Correcting – students can be corrected by the use of language to show where or how they have made an error.

Checking learning – this is done all the time during the lessons. However, it is most often done after new language has been presented, and also at the end of a lesson to provide the teacher with information he/she needs in order to plan the next lesson.

Conveying the meaning of new language – when meaning is conveyed, the person conveying it shows the meaning of new words or structures. This can be done in a few ways. For example: bringing in realia, using mime or by asking concept questions. It may be necessary to explain the meaning, demonstrate the meaning or (in certain situations where the meaning is tough to explain in English) to translate it.


Nerd baby says ...​

The language used in a classroom should be proper and suitable for the classroom function. It has to suit the level of the students as well as their age. For example, when dealing with primary students, it is not ideal to use formal language whereas with older students it is not appropriate to use language that is too babyish.

The language used needs to be graded to match the language level of the students as well as their age. This means deciding to use classroom language that is below or otherwise at the level of language of the students. Grading means that the language used is at the right language level for the students to understand.

Language must be sequenced properly in order to give students learning opportunities. Using language in an order that is logical is sequencing. This is especially important for descriptions, explanations and instructions.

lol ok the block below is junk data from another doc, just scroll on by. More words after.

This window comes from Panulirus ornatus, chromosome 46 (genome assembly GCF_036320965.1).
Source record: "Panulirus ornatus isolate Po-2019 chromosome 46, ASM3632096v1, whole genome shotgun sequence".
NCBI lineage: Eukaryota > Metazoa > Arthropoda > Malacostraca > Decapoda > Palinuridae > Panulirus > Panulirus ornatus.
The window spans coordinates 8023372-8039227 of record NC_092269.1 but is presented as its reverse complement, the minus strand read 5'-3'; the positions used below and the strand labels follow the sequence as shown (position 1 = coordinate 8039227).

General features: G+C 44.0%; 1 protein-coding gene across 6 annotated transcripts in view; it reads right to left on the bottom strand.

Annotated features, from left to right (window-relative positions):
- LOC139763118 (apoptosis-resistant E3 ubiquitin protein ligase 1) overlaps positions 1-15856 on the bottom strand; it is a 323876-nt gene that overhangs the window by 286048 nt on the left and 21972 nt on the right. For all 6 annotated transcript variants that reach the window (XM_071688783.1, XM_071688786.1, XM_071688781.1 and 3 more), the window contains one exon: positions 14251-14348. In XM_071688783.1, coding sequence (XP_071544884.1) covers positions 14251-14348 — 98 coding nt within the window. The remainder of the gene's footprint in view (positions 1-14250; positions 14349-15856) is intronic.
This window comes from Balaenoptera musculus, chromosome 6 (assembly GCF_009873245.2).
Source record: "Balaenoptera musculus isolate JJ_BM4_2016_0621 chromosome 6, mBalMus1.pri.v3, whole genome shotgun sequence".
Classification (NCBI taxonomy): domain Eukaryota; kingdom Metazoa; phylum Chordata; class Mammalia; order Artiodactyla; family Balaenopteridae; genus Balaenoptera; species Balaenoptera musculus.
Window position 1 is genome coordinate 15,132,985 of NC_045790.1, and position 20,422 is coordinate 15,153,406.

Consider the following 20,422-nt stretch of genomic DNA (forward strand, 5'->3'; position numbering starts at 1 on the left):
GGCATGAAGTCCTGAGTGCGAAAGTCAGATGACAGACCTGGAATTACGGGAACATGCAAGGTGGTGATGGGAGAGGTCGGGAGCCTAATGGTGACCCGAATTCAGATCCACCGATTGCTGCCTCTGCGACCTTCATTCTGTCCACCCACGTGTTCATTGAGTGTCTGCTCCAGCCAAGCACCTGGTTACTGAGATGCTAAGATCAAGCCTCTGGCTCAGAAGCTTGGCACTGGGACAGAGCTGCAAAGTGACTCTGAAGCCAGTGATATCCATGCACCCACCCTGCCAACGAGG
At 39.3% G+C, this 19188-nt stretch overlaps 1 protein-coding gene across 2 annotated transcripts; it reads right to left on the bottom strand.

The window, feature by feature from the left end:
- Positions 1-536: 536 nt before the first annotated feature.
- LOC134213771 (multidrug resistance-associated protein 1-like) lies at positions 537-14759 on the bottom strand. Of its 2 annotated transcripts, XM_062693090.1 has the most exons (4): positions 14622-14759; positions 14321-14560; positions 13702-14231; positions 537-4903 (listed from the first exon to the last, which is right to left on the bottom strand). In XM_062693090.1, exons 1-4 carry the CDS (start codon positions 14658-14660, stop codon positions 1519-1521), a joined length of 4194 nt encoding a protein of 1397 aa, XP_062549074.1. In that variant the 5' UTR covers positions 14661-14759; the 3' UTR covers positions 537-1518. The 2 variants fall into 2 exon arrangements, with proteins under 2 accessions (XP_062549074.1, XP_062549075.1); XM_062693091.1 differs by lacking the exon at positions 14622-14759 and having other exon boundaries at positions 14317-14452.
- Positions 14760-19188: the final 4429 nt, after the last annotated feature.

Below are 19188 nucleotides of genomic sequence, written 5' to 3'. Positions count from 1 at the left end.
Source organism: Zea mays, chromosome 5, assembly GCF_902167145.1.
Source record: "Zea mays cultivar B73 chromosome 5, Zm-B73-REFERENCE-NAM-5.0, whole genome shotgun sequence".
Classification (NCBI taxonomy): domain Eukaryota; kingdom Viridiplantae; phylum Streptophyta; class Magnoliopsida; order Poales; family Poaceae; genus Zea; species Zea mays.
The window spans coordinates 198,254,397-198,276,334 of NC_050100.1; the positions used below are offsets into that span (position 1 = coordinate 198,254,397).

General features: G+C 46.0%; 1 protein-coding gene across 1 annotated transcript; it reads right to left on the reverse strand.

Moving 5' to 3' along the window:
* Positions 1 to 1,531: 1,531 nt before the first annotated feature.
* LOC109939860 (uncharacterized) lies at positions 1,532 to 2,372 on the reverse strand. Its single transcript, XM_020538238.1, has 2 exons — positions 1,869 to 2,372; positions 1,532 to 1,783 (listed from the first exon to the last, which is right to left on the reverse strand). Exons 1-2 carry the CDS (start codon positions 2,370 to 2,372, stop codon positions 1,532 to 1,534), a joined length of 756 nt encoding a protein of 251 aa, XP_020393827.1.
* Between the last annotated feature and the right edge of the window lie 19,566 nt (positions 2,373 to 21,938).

Students can learn classroom language by hearing it being used repeatedly. Therefore, it is essential to use the same classroom language for the classroom functions at the beginning stages of learning. Phrases that are easy can be built up to suit the students’ age and level.

It is important to consider what language is to be used for different classroom functions as well as to ensure that the language being used is suitable. Appropriate language will have the right level of formality for the students, be graded well, sequenced and clear. If the teacher does not plan or consider the language he/she will use, he/she might use language which is too complicated. This would not aid the students with their learning.

Test Your Knowledge

Take a look at the list of classroom functions in the key concepts given above and the activities carried out by a teacher given below. Decide which classroom functions you would use at which stage of the lesson. More than one classroom function can be used at each stage.

Stages of a lesson

  1. Providing feedback after completion of a task
  2. Monitoring the students during an activity that is controlled practice
  3. Telling a story to the rest of the class and asking them to join in
  4. Brainstorming ideas with the whole class for a writing task
  5. Introducing new vocabulary

Read the instructions given by the teacher to the students on how to make a dog puppet. Which language form do you think the teacher uses for each instruction? Which conjunctions does she use in order to sequence her instructions?

Now watch me first. Take the scissors and cut. Start with the bunny’s head. OK, be careful. Cut round the head and now his big ears… his big ears that go flop, flop, flop. And up the ear and down again and round his head. Then, cut here round the bunny’s face and round his shoulder and down round his body and now down to his feet.

(adapted from English for Primary Teachers by Mary Slattery and Jane Willis, Oxford University Press 2001)

Here are some comments from teachers. Which of these commends would you agree with and why?

  1. I don’t have to plan the language I use to give instructions. I just think of and decide what to say at the moment and I know if my students understand me or not.
  2. I collect different phrases that I use to manage my classes. I select from these phrases when I plan my lessons. I teacher various levels. However, I can use the same language for each level.
  3. My students speak the same language as I do. Therefore, it’s better for me to use the mother tongue for setting up activities and to check the understanding of the students.